The Last Day - shortfilm 2014

In 1990, about four hundred thousand Kashmiri Pandits were forced to leave their homes in Kashmir, India due to religious persecution. Many displaced families sought shelter in migrant camps, and the film takes place at one of these camps in Jammu. It is 1994 and the story is told through four family members living in the hope of a better tomorrow. The camp scenes are shot in black and white, matching the colorless lives of the displaced population. If life is where the heart is, their hearts are stuck in the past, in the land they left behind but hope to return to someday. The dream sequences in the film are colorful and in stark contrast to the black and white of the camp setting. The music weaves in and out of both worlds, the emotional link between past, present, and hope for the future.

There is an old man on his deathbed being watched over by his wife, son, and daughter-in-law. The dialogue in the movie is scarce, giving more weight to the words that are spoken. The old man keeps repeating, ‘My courtyard, my courtyard’, with an expression of longing and sorrow. His mind is not in the present, but in the past; perhaps remembering his old, proud life in Kashmir, realizing that his hope to return has been in vain. He is going to die in this camp as a person he never wanted to be. When the son tells his wife of another camp with better conditions, her reaction isn’t one of happiness, but of exasperation at another relocation. The migrant identity is hard to adopt, especially if forced. With every move away from the homeland, the identity is spread thinner and thinner.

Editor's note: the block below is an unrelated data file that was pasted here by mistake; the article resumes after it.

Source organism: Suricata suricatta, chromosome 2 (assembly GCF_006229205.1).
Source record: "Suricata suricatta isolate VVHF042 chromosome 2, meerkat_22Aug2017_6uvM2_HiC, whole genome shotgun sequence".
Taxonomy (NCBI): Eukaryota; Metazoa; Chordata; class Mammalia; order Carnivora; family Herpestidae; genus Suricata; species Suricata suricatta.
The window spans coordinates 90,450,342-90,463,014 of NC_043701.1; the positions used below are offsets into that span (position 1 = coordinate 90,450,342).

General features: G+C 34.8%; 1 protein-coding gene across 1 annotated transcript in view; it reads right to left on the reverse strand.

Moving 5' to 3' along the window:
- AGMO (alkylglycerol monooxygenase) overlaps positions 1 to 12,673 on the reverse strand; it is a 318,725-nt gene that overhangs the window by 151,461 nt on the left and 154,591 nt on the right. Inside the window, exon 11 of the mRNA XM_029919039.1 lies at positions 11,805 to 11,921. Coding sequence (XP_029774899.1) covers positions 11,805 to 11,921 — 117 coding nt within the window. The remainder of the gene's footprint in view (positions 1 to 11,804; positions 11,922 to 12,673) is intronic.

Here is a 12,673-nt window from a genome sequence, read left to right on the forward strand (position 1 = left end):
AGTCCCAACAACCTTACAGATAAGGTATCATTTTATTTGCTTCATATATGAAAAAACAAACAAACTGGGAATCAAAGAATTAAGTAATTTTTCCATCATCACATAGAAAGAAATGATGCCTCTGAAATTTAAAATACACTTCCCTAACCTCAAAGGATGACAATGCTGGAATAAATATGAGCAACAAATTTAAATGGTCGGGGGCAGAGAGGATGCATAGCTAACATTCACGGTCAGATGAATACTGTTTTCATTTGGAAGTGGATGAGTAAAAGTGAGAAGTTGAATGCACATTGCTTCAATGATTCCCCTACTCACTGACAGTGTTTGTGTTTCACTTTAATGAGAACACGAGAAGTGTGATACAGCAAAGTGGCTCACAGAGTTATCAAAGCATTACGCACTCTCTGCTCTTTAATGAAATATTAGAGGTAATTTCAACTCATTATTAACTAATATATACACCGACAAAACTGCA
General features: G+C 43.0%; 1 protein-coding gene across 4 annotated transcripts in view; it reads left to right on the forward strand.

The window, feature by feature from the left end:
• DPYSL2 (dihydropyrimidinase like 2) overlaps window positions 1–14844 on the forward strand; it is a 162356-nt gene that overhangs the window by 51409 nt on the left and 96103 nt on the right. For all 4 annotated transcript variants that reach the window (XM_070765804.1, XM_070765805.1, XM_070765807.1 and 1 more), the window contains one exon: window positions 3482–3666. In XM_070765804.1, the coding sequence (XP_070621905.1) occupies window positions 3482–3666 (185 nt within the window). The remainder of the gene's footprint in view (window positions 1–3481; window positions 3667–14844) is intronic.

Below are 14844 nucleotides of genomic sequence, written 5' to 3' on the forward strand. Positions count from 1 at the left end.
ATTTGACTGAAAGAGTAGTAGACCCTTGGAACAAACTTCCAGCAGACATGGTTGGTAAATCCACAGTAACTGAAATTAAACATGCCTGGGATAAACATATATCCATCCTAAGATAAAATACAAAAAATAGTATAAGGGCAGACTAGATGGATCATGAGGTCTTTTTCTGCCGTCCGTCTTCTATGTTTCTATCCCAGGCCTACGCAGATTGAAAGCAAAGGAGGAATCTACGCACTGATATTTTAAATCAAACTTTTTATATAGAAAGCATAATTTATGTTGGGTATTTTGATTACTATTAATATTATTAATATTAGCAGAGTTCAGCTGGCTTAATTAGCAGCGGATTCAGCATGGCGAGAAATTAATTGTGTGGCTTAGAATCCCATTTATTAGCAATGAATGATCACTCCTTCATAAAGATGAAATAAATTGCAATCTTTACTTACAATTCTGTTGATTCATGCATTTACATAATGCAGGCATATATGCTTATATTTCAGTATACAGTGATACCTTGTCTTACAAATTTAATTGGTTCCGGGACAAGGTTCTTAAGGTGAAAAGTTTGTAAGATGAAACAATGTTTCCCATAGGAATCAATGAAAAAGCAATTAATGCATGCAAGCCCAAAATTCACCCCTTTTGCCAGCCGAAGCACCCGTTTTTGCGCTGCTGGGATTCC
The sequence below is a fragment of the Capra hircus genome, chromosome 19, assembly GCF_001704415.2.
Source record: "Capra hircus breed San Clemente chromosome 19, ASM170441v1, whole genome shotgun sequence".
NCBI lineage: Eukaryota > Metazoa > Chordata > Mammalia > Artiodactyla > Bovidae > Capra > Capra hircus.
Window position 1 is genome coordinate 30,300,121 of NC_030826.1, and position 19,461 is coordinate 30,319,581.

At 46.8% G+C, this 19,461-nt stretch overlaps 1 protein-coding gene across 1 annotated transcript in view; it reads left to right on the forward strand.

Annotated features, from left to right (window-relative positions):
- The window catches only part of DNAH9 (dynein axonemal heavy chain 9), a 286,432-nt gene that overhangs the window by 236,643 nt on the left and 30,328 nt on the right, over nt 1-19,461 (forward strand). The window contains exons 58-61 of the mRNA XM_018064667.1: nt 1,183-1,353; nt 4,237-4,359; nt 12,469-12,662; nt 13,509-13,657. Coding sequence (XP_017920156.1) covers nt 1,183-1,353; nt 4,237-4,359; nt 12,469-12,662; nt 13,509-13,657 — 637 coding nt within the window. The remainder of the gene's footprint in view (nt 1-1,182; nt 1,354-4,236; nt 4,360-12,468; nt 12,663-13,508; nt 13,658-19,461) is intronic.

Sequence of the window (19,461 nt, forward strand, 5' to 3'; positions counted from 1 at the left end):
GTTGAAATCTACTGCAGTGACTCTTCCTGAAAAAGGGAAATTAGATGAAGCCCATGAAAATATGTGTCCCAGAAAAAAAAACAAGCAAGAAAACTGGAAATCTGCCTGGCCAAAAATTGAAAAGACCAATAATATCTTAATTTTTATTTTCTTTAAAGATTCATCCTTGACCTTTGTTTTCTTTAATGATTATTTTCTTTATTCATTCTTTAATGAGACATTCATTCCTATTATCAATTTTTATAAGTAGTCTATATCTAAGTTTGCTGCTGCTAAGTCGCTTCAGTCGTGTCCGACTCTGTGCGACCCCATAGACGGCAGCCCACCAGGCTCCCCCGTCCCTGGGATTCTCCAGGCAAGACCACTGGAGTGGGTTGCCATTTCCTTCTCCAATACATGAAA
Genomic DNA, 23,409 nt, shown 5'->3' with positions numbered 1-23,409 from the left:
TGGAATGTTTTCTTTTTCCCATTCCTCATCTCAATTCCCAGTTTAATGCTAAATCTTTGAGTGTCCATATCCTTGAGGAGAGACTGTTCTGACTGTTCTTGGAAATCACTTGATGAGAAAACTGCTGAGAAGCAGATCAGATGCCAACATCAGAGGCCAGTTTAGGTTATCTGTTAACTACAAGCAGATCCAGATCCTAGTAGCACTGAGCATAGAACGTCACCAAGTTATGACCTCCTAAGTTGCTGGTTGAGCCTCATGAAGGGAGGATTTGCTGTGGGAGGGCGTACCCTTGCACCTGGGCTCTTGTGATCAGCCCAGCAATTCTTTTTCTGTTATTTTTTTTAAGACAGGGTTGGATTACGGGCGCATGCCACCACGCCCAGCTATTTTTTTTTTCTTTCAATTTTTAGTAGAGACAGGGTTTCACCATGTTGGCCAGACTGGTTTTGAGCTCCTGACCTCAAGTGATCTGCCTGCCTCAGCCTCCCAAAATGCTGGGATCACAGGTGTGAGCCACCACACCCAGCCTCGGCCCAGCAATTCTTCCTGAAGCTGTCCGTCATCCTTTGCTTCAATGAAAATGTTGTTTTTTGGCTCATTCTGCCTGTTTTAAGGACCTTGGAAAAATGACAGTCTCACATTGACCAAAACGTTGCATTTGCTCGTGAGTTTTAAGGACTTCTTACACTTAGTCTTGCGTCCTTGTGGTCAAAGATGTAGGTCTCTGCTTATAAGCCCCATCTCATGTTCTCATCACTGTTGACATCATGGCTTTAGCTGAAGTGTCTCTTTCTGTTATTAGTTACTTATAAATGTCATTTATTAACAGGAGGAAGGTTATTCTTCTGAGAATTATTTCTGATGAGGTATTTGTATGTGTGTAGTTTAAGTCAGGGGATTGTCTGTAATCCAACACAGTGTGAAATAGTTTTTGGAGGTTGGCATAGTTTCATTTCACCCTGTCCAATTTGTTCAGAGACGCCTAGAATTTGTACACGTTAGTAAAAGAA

Facing the old man’s impending death, his wife utters these heart-wrenching lines: ‘My life has become long. Take me with you. Take me with you.’ As she weeps and embraces her husband, it feels like the emotion is enough to break through the black and white of the scene and transform everything into color. But the black and white remains and the lives of the migrants go on.

The last camp was demolished in 2011, but the exiled community is still waiting for favorable political conditions to return to Kashmir.